Josh's father has gone missing without a trace. Now Josh and his 9-year-old brother, Twig, are stuck living with Gran in her trailer. Problem is, Gran didn't ask to take care of any kids, and she's threatening to call social services unless Josh can find his dad. After paying off Gran to take in his little brother, Josh risks truancy and getting kicked off his basketball team to take to the streets and hunt for his dad. But when Josh digs too deep, he suddenly finds himself tethered to a criminal scrapping ring that his father was accomplice to. If Josh wants to keep Twig out of the system and return to some sense of normal, he'll have to track his dad down and demand honest answers.

GOODREADS    /   B&N    /    INDIEBOUND    /    AMAZON


Heart-wrenching and suspenseful, this read lays the harsh struggles of a teen, who just wants to gain a half-stabile life for his younger brother, bare while entering a tough world of violence, thieves, and fight to stay alive.

When seventeen-year-old Josh's father disappears, life's fragile balance tips. His grandmother doesn't want to care for him or his brother and threatens to turn them over to the social services if Josh doesn't figure out how to pay their half of her trailer's rent. Josh has a shot at a basketball scholarship and needs to keep, at least, school running if he ever has hopes of finally changing his and his little brother's life around. But he needs to know where their father went, especially since his mother has already passed away. The search, though, leads him to his father's friend, who doesn't have Josh's best interests in mind. Instead, Josh is lured into a world of thieves...and those who argue disappear.

There are some trigger-warnings for this read: murder, child abuse, foul language, violence, drugs, winks at prostitution, knife/gun threats and a few more. So, sensitive readers will need to know this.

Josh is determined to improve life, although he has no clue how outside of the hopes of pulling off a basketball scholarship. He has a real chance at making it, but life outside of school has dealt him a more than difficult hand. His grandmother's compete lack of care and selfishness breaks the heart, especially with Josh's younger brother caught up in the mess. While, at least, she feeds his younger brother, Josh is left to starve without his father's even little income. And when the Grandmother then demands Josh pay rent despite the father's disappearance, it's hard not to feel for him. 

Thanks to the death of his mother not long before, Josh hangs on his father that much more, which also means that he's more concerned with finding him than figuring a way to iron the rest of life out. This psychological end also comes into play as Josh refuses to see openings for help around him and shows mistrust at every turn. The author draws the reader into Josh's head, allowing them to sympathize with his decisions and experience how difficult it is for him to think through everything. Considering how dark the world is that he sinks into, it's more than understandable.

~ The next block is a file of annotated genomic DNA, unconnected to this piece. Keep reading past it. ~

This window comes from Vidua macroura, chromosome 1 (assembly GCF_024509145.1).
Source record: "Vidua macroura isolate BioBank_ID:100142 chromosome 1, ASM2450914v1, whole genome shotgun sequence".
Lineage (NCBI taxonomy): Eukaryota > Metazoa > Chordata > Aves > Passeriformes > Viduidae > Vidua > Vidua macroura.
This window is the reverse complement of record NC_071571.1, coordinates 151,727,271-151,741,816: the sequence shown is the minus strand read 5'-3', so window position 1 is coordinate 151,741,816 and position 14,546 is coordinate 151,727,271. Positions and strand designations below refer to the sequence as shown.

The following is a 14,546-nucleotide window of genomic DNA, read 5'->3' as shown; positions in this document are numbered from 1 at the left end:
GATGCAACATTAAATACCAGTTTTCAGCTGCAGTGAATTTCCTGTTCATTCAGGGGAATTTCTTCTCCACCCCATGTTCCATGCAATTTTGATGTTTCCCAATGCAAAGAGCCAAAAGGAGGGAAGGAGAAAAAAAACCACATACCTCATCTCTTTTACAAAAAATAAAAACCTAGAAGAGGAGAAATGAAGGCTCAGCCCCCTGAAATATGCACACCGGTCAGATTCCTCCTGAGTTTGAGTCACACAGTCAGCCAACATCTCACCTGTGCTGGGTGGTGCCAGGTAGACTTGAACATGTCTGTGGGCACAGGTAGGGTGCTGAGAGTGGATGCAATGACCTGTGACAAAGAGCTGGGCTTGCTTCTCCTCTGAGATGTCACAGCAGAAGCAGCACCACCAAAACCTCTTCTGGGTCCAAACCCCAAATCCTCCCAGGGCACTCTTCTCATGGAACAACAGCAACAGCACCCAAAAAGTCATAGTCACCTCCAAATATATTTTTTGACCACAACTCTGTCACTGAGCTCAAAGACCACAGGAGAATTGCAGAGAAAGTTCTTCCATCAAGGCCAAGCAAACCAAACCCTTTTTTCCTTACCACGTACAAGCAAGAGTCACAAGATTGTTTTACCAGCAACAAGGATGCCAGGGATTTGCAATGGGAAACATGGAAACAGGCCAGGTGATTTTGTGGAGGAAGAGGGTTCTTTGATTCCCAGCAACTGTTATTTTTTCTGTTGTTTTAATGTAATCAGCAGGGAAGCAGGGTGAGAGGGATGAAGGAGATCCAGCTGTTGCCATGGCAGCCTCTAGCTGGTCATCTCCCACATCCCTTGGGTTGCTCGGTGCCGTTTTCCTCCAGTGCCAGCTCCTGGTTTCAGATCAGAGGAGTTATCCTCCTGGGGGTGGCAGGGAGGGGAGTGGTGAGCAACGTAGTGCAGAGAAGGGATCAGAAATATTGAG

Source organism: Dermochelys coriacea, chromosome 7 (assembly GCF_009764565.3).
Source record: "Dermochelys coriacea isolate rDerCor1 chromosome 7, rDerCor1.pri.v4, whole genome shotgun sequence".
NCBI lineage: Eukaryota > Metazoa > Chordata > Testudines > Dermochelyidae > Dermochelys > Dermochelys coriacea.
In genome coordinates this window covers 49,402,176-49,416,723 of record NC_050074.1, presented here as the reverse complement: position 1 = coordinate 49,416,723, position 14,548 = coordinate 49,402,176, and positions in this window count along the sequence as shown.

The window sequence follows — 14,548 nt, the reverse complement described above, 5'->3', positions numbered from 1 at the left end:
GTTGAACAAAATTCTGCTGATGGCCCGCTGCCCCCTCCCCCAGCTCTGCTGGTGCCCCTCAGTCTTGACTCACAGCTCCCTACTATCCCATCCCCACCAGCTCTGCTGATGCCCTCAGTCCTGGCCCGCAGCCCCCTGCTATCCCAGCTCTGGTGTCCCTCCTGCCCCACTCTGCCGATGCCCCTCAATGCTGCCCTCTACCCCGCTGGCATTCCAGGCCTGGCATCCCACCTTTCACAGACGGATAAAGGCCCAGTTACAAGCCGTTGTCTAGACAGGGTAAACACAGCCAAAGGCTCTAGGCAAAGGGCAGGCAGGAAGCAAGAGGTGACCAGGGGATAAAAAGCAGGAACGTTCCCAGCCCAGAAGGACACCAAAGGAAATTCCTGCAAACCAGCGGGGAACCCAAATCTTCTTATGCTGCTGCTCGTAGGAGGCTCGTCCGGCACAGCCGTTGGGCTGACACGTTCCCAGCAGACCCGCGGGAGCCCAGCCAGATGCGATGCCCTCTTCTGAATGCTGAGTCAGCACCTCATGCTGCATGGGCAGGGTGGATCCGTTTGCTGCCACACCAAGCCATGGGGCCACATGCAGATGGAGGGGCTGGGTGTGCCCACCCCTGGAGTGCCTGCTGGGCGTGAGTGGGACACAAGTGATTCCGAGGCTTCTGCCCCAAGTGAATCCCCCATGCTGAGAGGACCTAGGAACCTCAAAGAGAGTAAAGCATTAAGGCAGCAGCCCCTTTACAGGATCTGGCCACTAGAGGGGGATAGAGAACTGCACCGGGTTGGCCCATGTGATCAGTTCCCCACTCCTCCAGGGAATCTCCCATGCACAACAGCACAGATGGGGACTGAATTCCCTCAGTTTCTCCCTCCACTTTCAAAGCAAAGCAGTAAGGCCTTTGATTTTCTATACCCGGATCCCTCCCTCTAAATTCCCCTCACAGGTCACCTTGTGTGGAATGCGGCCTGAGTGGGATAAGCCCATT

While the tale makes the reader wish Josh and Twig would finally get a break the entire time, the author also builds in a violent world. As those around Josh disappear, it becomes clear that he's stepped into a dangerous area. The idea of trust becomes even more blurred, and not only isn't it obvious how Josh can escape any of it without endangering the little he still has, but the threat to his own life grows. 

It's well-woven in a way, which hits the gut and heart. There were a few moments, where I found myself skimming over paragraphs, but all in all, it's a grabbing read which leaves a mark.

Sunday, January 22, 2023

Today's read... Tracy Tractor and the Little People by Collins Trafton Robertson

One thing, which so many young readers never seem able to get enough of is tractor books. My sons, my nephews, my neighbors, by brothers... Just thinking about all of those tractor stories makes me stop and take a big breath. So, when I saw this book, it was a definite chance at being a book to recommend...as long as it didn't mess things up. But with that smiley, wide-eyed character on the cover, I was sure this one had a chance at being a fun read. AND...look at the left-hand corner of that cover. See those little green people? Yep, this one seems to promise a spark of originality, too.

So, let's just dive in and find out.

by Collins Trafton Robertson
Illustrated by Katie Røen
Picture Book
34 pages
ages 4 to 8

Tracy Tractor and his hardworking cousins love helping Farmer Bean with his many chores until, one day, the Farmer falls ill and is unable to harvest his crops. Tracy comes to the rescue of Bean Acres Farm by teaming up with the enchanted Little People that live in the forest, who can only be seen by children (and Tracy).



This one reminded me a bit of Bob the Builder but in a farm direction and that with the light toss-in of fantasy, too. 

Tracy Tractor needs to help out with all sorts of work on the farm from tending fields to feeding animals to hauling heavy loads. And Tracy loves the job. One day, the farmer gets sick and can't leave his bed. Tracy wants to help but it's more work than she can do alone. Luckily, Tracy has lots of relatives and asks for their help. Plus, the Little People are there to help too. Together, they might be able to get the work done.